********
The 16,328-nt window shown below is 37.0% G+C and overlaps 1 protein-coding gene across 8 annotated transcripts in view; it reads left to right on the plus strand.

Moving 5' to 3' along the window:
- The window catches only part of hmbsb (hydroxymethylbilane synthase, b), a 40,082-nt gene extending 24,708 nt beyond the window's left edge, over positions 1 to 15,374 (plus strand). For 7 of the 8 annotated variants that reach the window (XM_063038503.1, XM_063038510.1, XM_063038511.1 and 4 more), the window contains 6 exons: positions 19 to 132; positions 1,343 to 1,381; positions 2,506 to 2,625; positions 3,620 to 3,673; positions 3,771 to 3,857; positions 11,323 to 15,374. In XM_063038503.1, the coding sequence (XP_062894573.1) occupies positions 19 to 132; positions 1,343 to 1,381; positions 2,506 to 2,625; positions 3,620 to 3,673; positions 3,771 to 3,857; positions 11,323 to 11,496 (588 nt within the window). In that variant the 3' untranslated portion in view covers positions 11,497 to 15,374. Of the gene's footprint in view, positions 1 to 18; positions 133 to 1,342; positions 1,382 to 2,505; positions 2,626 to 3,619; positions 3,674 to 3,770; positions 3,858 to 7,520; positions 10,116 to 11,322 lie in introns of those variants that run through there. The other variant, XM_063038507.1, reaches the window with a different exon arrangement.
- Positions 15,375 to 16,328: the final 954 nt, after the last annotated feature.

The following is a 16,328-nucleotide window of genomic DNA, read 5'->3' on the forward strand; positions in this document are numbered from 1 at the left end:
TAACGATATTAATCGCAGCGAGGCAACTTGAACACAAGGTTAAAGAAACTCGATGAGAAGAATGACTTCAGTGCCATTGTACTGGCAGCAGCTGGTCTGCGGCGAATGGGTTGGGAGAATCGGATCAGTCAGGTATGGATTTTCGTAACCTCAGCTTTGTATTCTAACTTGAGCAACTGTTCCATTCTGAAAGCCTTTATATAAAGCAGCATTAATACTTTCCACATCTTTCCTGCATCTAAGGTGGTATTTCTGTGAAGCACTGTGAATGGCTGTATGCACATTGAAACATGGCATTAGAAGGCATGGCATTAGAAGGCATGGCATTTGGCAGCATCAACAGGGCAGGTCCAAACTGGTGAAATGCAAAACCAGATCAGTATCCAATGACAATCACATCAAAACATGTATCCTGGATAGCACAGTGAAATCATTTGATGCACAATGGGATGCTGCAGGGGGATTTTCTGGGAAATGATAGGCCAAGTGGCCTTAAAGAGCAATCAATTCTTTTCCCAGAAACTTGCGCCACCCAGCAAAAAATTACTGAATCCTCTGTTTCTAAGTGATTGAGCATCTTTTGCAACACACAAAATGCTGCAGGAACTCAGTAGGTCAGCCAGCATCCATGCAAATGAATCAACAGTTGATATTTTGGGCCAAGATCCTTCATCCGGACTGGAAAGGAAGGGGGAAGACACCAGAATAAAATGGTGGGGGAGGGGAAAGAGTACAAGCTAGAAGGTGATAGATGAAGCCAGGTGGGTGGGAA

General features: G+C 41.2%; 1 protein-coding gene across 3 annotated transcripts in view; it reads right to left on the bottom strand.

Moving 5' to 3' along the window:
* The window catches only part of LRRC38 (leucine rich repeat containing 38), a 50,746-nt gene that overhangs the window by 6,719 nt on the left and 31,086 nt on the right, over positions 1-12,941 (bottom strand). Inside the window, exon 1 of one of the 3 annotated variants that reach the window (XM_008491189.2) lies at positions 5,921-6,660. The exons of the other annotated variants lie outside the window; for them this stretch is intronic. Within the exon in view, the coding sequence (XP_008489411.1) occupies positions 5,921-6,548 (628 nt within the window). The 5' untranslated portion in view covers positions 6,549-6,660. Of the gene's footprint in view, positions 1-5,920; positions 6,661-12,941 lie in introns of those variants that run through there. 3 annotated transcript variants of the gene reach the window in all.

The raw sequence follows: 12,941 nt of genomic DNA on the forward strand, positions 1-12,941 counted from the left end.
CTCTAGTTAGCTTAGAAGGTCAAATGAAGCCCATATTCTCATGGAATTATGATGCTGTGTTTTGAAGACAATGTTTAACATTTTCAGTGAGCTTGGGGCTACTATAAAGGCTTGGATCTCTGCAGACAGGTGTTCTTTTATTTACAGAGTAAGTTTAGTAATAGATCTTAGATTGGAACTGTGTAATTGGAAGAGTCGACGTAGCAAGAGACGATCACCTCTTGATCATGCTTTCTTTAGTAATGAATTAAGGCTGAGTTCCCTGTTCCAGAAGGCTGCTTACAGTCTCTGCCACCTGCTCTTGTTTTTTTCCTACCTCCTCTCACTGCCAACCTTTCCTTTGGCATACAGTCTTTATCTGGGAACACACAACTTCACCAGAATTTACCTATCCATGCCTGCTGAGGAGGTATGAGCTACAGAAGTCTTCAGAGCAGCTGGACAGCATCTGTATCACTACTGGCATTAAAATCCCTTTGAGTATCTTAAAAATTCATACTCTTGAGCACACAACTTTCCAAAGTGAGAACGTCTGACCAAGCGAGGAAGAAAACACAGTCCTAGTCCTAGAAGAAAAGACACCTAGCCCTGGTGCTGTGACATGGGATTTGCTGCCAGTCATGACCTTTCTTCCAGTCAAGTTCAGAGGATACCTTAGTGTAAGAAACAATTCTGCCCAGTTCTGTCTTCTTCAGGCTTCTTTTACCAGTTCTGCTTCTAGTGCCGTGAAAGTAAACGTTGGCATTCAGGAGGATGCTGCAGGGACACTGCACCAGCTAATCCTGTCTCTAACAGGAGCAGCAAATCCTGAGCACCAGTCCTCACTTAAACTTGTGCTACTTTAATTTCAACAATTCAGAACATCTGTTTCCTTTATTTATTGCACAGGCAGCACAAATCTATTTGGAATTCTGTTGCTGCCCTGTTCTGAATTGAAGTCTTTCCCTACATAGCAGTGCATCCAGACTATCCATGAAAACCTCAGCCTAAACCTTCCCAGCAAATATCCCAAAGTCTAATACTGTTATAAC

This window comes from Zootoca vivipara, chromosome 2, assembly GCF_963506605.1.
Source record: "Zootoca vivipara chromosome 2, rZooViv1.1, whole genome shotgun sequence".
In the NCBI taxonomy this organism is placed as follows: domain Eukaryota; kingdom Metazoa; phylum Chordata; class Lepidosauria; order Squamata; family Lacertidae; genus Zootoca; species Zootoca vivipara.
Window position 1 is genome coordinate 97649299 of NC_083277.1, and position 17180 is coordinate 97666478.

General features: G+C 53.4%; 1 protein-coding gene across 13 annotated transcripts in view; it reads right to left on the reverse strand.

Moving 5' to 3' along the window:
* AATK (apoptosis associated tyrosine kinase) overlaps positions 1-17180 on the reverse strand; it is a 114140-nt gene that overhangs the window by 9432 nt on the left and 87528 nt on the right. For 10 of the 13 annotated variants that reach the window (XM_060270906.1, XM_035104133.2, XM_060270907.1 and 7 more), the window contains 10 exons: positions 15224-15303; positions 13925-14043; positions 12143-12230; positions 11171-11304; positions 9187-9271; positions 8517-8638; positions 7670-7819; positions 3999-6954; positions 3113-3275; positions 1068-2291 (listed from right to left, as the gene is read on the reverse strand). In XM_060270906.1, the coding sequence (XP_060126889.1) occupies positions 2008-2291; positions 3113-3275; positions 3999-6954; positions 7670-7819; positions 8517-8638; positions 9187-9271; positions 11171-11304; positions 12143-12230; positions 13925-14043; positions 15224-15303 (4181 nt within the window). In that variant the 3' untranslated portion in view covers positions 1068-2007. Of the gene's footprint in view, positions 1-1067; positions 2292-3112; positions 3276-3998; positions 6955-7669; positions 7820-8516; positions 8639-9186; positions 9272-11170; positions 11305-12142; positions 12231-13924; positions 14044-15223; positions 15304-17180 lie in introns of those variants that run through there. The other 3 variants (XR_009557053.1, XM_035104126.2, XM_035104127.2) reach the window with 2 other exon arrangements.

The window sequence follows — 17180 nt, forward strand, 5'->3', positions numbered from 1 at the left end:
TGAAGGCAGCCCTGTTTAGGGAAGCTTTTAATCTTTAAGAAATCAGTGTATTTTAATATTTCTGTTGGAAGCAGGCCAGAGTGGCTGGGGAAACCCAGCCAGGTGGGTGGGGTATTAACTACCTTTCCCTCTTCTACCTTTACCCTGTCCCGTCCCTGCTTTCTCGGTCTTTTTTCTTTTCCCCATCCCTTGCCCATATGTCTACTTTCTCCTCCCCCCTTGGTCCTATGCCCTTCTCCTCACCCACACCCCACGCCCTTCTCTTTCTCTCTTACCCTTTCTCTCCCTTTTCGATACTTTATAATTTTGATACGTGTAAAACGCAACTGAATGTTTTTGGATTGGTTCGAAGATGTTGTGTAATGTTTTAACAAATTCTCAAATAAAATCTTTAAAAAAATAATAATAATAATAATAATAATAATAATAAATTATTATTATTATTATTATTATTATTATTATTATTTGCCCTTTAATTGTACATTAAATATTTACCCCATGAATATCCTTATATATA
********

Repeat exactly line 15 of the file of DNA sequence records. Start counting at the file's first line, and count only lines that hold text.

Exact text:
Window position 1 is genome coordinate 97649299 of NC_083277.1, and position 17180 is coordinate 97666478.